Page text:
The “Curse” of Incubus

Young William Shatner sits in shadowy church looking sad and confused

Incubus (1966) was a commercial failure on a level that sounds made up. An independent movie that doesn’t get any distribution at all isn’t rare or strange, but an American independent movie that got distribution in one single market, France, is pretty special.   It can seem a bit strange that a legendarily cursed horror film couldn’t catch anyone’s attention.

The delights of the tropical skeleton dance

    An office-bound skeleton takes an hour out of working his fingers to the bone to steal a glimpse of the tropics on a dreary November day. He might take some ribbing from his colleagues, but the skeleton dance is inspiring him to suck the marrow out of life. Chase your bliss, skeleton.           I’m so excited to learn that the skeleton dance is a…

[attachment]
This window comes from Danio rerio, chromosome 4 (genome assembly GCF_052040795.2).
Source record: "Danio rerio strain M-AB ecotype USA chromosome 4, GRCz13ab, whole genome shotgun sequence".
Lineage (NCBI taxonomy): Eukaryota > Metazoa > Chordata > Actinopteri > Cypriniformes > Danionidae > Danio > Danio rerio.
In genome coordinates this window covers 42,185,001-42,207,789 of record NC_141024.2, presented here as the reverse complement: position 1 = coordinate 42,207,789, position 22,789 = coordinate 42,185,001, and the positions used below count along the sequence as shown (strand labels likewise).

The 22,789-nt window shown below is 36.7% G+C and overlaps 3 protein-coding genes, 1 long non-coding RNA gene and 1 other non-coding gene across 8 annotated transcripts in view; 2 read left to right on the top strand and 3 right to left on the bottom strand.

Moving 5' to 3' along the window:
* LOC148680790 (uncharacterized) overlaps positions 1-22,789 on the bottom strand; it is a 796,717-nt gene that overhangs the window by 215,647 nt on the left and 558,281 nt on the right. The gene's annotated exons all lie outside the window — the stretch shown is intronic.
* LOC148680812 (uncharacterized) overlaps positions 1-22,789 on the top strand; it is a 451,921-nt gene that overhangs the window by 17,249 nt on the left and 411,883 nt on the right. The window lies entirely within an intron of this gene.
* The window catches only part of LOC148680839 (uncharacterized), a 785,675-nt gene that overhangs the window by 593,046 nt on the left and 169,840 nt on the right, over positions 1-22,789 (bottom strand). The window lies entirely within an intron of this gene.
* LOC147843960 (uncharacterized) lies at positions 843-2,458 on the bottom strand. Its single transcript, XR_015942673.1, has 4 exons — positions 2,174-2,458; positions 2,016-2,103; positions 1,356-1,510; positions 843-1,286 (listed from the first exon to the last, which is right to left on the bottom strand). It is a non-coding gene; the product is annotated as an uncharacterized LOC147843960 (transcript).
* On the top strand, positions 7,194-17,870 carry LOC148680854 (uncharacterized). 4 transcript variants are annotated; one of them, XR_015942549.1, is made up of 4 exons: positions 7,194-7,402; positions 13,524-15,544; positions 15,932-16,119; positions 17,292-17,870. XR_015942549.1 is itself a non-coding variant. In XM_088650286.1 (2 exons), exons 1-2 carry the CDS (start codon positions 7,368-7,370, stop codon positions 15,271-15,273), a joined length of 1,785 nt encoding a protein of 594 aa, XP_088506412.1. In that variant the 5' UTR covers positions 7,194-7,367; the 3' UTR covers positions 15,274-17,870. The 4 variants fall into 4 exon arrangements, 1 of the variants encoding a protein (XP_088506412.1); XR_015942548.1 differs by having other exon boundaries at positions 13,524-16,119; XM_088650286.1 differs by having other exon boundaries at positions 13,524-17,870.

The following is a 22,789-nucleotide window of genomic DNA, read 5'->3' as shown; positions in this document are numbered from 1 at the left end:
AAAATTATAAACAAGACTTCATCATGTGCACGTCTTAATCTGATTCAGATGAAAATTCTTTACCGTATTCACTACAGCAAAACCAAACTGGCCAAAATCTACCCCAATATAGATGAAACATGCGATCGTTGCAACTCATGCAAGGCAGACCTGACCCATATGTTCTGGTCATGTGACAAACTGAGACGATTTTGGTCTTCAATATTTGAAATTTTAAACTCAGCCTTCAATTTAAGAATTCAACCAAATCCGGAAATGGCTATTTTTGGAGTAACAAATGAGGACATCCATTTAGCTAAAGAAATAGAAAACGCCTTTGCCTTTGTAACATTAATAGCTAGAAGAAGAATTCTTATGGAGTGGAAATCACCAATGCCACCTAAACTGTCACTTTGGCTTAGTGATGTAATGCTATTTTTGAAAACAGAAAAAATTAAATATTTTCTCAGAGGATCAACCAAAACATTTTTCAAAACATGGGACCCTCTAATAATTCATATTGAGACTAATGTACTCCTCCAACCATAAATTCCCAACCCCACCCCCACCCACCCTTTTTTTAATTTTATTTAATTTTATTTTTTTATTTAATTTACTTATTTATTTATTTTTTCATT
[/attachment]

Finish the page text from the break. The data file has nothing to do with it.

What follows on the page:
The story of Incubus (1966) AKA that weird Esperanto movie

Foreign horror movies are better than domestic ones. We come from outside the language or the cultural context. The sense of isolation increases. The acting seems better. The writing seems better. We’re willing to suspend our disbelief a little more than usual.   But Incubus (1966) is an American movie in foreign film drag.

Incubus (1966) Movie Synopsis

Incubus (1966) takes place on the spooky quiet island of Nomen Tuum (Latin for “your name,” and I’m still trying to figure out why). The sick come to the magic Deer Well to be healed and the vain come to be made more beautiful. The Deer Well is the perfect bait for corrupted souls, and temptingly lovely demons have full workdays luring bad’uns down to the beach for picturesque watery deaths.